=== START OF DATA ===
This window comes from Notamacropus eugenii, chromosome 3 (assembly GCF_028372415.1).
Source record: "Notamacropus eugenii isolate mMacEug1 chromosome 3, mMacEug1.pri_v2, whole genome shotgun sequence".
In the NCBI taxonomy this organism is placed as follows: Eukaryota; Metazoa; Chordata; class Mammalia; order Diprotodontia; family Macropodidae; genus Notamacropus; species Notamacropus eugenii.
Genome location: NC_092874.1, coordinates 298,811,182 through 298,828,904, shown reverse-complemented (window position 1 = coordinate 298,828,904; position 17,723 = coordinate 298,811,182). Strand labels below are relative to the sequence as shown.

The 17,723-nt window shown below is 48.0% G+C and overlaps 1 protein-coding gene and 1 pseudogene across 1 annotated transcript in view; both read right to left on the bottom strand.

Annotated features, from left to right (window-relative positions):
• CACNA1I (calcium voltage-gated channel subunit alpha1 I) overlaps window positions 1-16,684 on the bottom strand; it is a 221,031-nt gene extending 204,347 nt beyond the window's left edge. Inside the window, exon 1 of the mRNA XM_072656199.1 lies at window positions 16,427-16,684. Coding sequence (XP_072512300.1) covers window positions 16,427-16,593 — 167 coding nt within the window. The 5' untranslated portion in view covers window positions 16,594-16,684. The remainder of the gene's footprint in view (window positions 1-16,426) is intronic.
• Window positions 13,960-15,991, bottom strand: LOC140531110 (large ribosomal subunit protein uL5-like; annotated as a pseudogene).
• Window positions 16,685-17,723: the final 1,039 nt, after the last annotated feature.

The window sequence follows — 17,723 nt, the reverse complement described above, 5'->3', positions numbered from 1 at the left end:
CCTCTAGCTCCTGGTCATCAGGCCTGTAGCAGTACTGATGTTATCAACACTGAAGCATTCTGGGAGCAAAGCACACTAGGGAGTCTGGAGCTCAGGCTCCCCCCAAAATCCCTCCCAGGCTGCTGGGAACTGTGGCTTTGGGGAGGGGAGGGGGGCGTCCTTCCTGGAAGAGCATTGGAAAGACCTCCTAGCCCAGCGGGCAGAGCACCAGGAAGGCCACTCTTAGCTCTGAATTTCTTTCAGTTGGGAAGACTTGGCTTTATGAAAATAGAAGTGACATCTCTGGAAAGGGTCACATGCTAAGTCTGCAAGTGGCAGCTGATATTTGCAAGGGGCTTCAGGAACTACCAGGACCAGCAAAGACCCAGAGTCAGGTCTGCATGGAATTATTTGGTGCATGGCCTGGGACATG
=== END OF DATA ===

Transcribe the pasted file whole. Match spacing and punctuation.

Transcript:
This window comes from Notamacropus eugenii, chromosome 3 (assembly GCF_028372415.1).
Source record: "Notamacropus eugenii isolate mMacEug1 chromosome 3, mMacEug1.pri_v2, whole genome shotgun sequence".
In the NCBI taxonomy this organism is placed as follows: Eukaryota; Metazoa; Chordata; class Mammalia; order Diprotodontia; family Macropodidae; genus Notamacropus; species Notamacropus eugenii.
Genome location: NC_092874.1, coordinates 298,811,182 through 298,828,904, shown reverse-complemented (window position 1 = coordinate 298,828,904; position 17,723 = coordinate 298,811,182). Strand labels below are relative to the sequence as shown.

The 17,723-nt window shown below is 48.0% G+C and overlaps 1 protein-coding gene and 1 pseudogene across 1 annotated transcript in view; both read right to left on the bottom strand.

Annotated features, from left to right (window-relative positions):
• CACNA1I (calcium voltage-gated channel subunit alpha1 I) overlaps window positions 1-16,684 on the bottom strand; it is a 221,031-nt gene extending 204,347 nt beyond the window's left edge. Inside the window, exon 1 of the mRNA XM_072656199.1 lies at window positions 16,427-16,684. Coding sequence (XP_072512300.1) covers window positions 16,427-16,593 — 167 coding nt within the window. The 5' untranslated portion in view covers window positions 16,594-16,684. The remainder of the gene's footprint in view (window positions 1-16,426) is intronic.
• Window positions 13,960-15,991, bottom strand: LOC140531110 (large ribosomal subunit protein uL5-like; annotated as a pseudogene).
• Window positions 16,685-17,723: the final 1,039 nt, after the last annotated feature.

The window sequence follows — 17,723 nt, the reverse complement described above, 5'->3', positions numbered from 1 at the left end:
CCTCTAGCTCCTGGTCATCAGGCCTGTAGCAGTACTGATGTTATCAACACTGAAGCATTCTGGGAGCAAAGCACACTAGGGAGTCTGGAGCTCAGGCTCCCCCCAAAATCCCTCCCAGGCTGCTGGGAACTGTGGCTTTGGGGAGGGGAGGGGGGCGTCCTTCCTGGAAGAGCATTGGAAAGACCTCCTAGCCCAGCGGGCAGAGCACCAGGAAGGCCACTCTTAGCTCTGAATTTCTTTCAGTTGGGAAGACTTGGCTTTATGAAAATAGAAGTGACATCTCTGGAAAGGGTCACATGCTAAGTCTGCAAGTGGCAGCTGATATTTGCAAGGGGCTTCAGGAACTACCAGGACCAGCAAAGACCCAGAGTCAGGTCTGCATGGAATTATTTGGTGCATGGCCTGGGACATG